Blair: Honestly, I wasn't exactly sure the best way to approach it. If I have learned anything, it's that everybody kind of has their own style of how they like to be directed. I think some people want to do a ton of rehearsal, and really talk through every single beat in great detail. Other people just want to let it unfold in a more organic way. I did prepare some additional documents about their characters and where they came from and how they feel about things, but mainly I just had some conversations with Melanie and Elijah before we started shooting. I just asked them what they preferred.
My feeling was this: they've got 25-year careers under their belts, they know what they're doing. I'm not really going to be able to tell them a whole lot that they don't already know. So I just asked them what they needed from me, and then tried to stay out of their way. We'd make little adjustments as we went, but we had already had these exhaustive conversations before we started shooting. When we finally got on set, I tried not to give them too much, and just trust them to do their thing. That's basically what happened.
"I just asked [the actors] what they needed from me, and then tried to stay out of their way."
Sometimes I would get over-excited because I would be so delighted by the footage that we were shooting. I would want to talk about what we had already shot. And they would be like, “No, no, no, we are getting ready to shoot another scene.” I would want to tell them about why the one that we just shot looked so cool to me, and they kind of had to tell me, “We'll talk about that one later. Let's focus on the next scene!”
NFS: What was your relationship with your DP like? How did you communicate how you wanted the film to look and feel?
Blair: Larkin Seiple, the cinematographer, was a lifesaver. We had a lot of conversations. We don't live in the same town, but we talked a lot on the phone in the months leading up to production. I suggested a lot of movies I was thinking about in terms of, if not tone, then at least the look that we were going for. We went through a pretty exhaustive two weeks of shot-listing every single scene; that way, we could go into each day knowing exactly how many setups we would have.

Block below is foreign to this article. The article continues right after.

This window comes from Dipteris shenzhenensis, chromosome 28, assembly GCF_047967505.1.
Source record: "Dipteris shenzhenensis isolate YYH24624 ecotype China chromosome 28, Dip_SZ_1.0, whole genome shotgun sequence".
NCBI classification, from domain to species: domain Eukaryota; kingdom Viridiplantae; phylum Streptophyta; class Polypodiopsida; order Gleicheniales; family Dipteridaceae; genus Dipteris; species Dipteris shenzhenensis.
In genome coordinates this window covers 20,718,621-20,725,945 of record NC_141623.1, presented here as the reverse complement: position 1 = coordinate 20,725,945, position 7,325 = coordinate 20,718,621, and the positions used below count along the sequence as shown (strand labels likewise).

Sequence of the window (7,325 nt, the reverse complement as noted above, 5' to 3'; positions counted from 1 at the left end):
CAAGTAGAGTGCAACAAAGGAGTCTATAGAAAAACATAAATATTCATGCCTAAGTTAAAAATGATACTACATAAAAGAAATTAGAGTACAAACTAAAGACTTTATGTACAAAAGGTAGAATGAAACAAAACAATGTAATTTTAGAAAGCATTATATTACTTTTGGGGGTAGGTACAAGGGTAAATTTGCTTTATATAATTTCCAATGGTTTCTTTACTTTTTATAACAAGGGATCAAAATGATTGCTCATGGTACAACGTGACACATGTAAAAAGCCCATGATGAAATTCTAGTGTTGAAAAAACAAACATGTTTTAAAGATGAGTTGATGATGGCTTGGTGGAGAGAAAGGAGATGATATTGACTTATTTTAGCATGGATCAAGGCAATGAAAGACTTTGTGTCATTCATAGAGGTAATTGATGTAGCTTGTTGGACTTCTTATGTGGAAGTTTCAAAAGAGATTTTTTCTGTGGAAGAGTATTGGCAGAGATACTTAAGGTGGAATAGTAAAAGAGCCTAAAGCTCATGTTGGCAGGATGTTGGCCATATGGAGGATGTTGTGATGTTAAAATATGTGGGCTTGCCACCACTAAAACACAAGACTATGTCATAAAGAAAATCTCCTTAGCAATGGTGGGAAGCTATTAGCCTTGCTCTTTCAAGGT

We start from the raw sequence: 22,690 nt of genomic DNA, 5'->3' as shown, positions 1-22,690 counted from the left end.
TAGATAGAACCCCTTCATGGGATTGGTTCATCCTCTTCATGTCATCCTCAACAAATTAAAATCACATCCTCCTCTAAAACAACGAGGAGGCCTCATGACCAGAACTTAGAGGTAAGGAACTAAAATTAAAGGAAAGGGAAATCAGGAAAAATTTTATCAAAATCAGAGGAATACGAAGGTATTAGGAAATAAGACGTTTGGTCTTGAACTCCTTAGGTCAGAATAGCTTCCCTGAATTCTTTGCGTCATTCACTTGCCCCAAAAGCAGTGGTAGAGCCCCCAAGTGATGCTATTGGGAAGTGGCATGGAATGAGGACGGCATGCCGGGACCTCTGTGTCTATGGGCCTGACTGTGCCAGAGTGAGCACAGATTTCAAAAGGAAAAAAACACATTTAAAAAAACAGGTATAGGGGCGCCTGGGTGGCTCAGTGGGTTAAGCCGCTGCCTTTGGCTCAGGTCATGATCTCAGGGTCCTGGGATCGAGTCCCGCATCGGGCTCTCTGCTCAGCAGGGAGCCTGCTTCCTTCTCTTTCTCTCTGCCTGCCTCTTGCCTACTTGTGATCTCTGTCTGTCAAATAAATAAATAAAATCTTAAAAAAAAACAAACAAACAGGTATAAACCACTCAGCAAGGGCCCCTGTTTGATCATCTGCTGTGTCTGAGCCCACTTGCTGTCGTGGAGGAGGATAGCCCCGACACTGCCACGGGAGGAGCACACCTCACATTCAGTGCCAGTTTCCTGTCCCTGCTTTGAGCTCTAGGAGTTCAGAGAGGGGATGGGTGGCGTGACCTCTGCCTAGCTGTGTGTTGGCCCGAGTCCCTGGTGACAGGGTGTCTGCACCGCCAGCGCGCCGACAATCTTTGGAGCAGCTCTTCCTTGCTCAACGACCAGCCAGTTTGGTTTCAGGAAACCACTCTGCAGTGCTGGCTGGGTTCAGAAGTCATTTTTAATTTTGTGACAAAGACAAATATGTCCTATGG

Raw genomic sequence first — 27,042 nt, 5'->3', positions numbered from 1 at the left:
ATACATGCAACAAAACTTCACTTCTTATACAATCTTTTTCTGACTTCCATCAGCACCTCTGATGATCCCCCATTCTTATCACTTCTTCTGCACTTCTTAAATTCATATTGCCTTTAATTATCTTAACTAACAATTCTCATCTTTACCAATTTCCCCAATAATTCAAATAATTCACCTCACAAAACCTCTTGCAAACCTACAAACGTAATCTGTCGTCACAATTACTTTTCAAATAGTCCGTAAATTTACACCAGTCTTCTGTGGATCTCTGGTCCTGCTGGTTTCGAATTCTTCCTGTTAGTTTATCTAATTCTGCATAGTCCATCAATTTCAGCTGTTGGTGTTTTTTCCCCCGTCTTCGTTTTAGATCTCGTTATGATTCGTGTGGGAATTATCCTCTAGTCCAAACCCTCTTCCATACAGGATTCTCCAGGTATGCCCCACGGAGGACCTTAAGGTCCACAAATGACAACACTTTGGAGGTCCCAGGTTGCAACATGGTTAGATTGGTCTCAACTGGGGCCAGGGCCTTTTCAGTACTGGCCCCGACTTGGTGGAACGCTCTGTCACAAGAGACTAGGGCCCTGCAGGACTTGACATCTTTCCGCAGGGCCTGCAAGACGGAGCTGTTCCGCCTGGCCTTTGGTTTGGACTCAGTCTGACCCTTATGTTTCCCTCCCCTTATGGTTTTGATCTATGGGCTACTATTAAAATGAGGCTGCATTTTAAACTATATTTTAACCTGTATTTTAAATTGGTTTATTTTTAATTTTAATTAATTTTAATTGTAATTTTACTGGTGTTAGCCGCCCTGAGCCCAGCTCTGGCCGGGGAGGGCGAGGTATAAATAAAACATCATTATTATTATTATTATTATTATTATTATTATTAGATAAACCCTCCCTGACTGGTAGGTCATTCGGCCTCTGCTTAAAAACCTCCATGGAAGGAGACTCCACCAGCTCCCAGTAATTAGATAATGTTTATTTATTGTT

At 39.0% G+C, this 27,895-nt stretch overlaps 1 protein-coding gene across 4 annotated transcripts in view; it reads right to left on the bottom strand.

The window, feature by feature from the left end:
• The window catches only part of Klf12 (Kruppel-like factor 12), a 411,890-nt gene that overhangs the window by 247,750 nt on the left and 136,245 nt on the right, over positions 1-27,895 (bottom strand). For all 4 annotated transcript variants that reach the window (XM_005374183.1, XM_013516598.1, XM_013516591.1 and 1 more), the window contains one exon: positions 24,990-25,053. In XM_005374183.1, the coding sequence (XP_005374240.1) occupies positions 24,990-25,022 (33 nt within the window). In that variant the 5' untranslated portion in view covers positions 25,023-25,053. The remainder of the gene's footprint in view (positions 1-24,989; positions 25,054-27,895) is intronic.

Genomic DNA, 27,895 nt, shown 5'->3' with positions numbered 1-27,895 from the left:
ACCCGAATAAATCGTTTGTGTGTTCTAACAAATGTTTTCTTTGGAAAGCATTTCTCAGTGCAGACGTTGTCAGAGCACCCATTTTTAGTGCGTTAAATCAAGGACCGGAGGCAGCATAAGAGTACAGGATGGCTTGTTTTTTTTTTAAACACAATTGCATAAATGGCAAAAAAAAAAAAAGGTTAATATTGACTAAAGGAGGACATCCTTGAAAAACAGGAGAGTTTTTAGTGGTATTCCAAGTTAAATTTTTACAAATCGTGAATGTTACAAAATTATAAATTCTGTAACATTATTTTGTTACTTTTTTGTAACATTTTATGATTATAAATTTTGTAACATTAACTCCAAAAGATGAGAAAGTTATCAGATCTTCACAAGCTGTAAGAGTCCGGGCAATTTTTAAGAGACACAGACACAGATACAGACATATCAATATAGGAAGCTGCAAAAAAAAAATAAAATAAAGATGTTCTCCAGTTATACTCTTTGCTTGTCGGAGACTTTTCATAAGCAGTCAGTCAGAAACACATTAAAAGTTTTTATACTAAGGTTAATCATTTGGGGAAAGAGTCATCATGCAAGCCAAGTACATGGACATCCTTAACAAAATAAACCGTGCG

"[My DP] could understand what I was talking about, in terms of tone and emotion, and translate that to lenses, lighting, color temperature."
I came into this from a background of performance and writing. My technical base is not as strong as someone like Jeremy Saulnier, for example, who came into [directing] from a cinematography background, and could really talk about things in terms of lenses, lighting setups, and stuff like that. I would talk to Larkin much more about tone and emotion, and just a vibe on what the eventual edit needed to be. We talked a lot about working cut points into the coverage, so that it was not just grabbing cool shots, willy-nilly—it was grabbing shots with an eye towards how they're eventually going to be cut together. Sometimes we would have to throw the plan out the window and just improvise as we went. But for the most part, we were able to stick to that plan.
I relied on Larkin in a huge way to help shape things. He could understand what I was talking about, in terms of tone and emotion, and translate that to lenses, lighting, color temperature, and things like that. So, he should probably get a co-director credit, if the world were fair!
NFS: What would be your best piece of advice to aspiring filmmakers?
Blair: Make sure that the crew is fed well! Whatever you're paying them or not paying them, make sure that they are kept warm and have good stuff to eat. Anything you can do to keep morale up is going to be good for the movie in the long run.